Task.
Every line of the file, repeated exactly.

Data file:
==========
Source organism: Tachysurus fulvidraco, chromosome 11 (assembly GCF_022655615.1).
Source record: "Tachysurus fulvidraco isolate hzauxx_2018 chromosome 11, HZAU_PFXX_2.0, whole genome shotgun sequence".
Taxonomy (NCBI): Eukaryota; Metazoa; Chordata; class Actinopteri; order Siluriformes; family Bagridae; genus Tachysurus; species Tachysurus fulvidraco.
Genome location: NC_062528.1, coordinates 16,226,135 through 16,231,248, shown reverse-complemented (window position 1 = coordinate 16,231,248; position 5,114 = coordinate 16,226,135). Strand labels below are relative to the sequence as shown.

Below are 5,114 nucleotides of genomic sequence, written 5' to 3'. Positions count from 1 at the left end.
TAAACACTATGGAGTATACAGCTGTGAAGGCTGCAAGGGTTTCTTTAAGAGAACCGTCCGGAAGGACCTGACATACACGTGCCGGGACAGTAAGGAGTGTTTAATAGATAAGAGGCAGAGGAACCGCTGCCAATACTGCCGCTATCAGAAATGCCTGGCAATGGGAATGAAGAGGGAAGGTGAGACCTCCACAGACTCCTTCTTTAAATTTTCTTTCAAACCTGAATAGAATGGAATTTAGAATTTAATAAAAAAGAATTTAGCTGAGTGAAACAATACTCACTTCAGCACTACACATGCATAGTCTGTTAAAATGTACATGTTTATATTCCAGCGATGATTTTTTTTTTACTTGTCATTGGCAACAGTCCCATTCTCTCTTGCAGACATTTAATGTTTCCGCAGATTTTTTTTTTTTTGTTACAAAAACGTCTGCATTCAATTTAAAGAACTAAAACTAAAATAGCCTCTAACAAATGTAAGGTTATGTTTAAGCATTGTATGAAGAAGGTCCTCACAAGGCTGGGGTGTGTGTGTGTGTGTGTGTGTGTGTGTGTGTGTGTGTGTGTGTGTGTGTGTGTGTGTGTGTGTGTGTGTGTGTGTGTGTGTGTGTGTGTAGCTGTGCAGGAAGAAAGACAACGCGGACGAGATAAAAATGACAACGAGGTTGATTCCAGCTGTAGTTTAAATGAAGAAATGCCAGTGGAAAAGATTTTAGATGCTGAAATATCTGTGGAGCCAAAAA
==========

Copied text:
Source organism: Tachysurus fulvidraco, chromosome 11 (assembly GCF_022655615.1).
Source record: "Tachysurus fulvidraco isolate hzauxx_2018 chromosome 11, HZAU_PFXX_2.0, whole genome shotgun sequence".
Taxonomy (NCBI): Eukaryota; Metazoa; Chordata; class Actinopteri; order Siluriformes; family Bagridae; genus Tachysurus; species Tachysurus fulvidraco.
Genome location: NC_062528.1, coordinates 16,226,135 through 16,231,248, shown reverse-complemented (window position 1 = coordinate 16,231,248; position 5,114 = coordinate 16,226,135). Strand labels below are relative to the sequence as shown.

Below are 5,114 nucleotides of genomic sequence, written 5' to 3'. Positions count from 1 at the left end.
TAAACACTATGGAGTATACAGCTGTGAAGGCTGCAAGGGTTTCTTTAAGAGAACCGTCCGGAAGGACCTGACATACACGTGCCGGGACAGTAAGGAGTGTTTAATAGATAAGAGGCAGAGGAACCGCTGCCAATACTGCCGCTATCAGAAATGCCTGGCAATGGGAATGAAGAGGGAAGGTGAGACCTCCACAGACTCCTTCTTTAAATTTTCTTTCAAACCTGAATAGAATGGAATTTAGAATTTAATAAAAAAGAATTTAGCTGAGTGAAACAATACTCACTTCAGCACTACACATGCATAGTCTGTTAAAATGTACATGTTTATATTCCAGCGATGATTTTTTTTTTACTTGTCATTGGCAACAGTCCCATTCTCTCTTGCAGACATTTAATGTTTCCGCAGATTTTTTTTTTTTTGTTACAAAAACGTCTGCATTCAATTTAAAGAACTAAAACTAAAATAGCCTCTAACAAATGTAAGGTTATGTTTAAGCATTGTATGAAGAAGGTCCTCACAAGGCTGGGGTGTGTGTGTGTGTGTGTGTGTGTGTGTGTGTGTGTGTGTGTGTGTGTGTGTGTGTGTGTGTGTGTGTGTGTGTGTGTGTGTGTGTGTGTAGCTGTGCAGGAAGAAAGACAACGCGGACGAGATAAAAATGACAACGAGGTTGATTCCAGCTGTAGTTTAAATGAAGAAATGCCAGTGGAAAAGATTTTAGATGCTGAAATATCTGTGGAGCCAAAAA